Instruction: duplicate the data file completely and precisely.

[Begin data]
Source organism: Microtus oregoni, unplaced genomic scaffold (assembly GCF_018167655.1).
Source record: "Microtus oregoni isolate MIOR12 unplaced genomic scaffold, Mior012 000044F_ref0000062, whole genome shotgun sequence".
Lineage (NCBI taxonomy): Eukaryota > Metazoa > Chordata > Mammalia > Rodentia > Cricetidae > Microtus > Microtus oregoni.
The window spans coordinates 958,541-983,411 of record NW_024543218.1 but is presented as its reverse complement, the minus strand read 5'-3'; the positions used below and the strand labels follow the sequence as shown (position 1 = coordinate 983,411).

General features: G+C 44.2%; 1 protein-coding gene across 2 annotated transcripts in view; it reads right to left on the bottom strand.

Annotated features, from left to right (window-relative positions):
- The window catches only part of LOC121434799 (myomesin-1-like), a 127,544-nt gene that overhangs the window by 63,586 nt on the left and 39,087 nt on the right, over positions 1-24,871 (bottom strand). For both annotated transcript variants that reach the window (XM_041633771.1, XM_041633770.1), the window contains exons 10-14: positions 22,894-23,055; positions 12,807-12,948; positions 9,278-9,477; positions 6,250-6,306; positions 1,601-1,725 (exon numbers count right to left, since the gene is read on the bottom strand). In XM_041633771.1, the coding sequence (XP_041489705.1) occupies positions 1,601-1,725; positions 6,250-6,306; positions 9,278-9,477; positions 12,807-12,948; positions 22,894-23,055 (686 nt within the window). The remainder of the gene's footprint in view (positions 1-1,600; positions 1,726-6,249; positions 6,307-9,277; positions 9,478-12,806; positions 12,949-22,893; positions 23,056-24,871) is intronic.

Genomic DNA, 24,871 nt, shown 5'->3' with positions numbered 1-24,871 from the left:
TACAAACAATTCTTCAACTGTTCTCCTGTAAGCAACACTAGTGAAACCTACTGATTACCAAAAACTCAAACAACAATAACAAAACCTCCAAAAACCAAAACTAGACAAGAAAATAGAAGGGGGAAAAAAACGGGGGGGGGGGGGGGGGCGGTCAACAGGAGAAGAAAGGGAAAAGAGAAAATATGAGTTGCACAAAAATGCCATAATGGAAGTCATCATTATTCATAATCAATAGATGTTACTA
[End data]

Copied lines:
Source organism: Microtus oregoni, unplaced genomic scaffold (assembly GCF_018167655.1).
Source record: "Microtus oregoni isolate MIOR12 unplaced genomic scaffold, Mior012 000044F_ref0000062, whole genome shotgun sequence".
Lineage (NCBI taxonomy): Eukaryota > Metazoa > Chordata > Mammalia > Rodentia > Cricetidae > Microtus > Microtus oregoni.
The window spans coordinates 958,541-983,411 of record NW_024543218.1 but is presented as its reverse complement, the minus strand read 5'-3'; the positions used below and the strand labels follow the sequence as shown (position 1 = coordinate 983,411).

General features: G+C 44.2%; 1 protein-coding gene across 2 annotated transcripts in view; it reads right to left on the bottom strand.

Annotated features, from left to right (window-relative positions):
- The window catches only part of LOC121434799 (myomesin-1-like), a 127,544-nt gene that overhangs the window by 63,586 nt on the left and 39,087 nt on the right, over positions 1-24,871 (bottom strand). For both annotated transcript variants that reach the window (XM_041633771.1, XM_041633770.1), the window contains exons 10-14: positions 22,894-23,055; positions 12,807-12,948; positions 9,278-9,477; positions 6,250-6,306; positions 1,601-1,725 (exon numbers count right to left, since the gene is read on the bottom strand). In XM_041633771.1, the coding sequence (XP_041489705.1) occupies positions 1,601-1,725; positions 6,250-6,306; positions 9,278-9,477; positions 12,807-12,948; positions 22,894-23,055 (686 nt within the window). The remainder of the gene's footprint in view (positions 1-1,600; positions 1,726-6,249; positions 6,307-9,277; positions 9,478-12,806; positions 12,949-22,893; positions 23,056-24,871) is intronic.

Genomic DNA, 24,871 nt, shown 5'->3' with positions numbered 1-24,871 from the left:
TACAAACAATTCTTCAACTGTTCTCCTGTAAGCAACACTAGTGAAACCTACTGATTACCAAAAACTCAAACAACAATAACAAAACCTCCAAAAACCAAAACTAGACAAGAAAATAGAAGGGGGAAAAAAACGGGGGGGGGGGGGGGGGCGGTCAACAGGAGAAGAAAGGGAAAAGAGAAAATATGAGTTGCACAAAAATGCCATAATGGAAGTCATCATTATTCATAATCAATAGATGTTACTA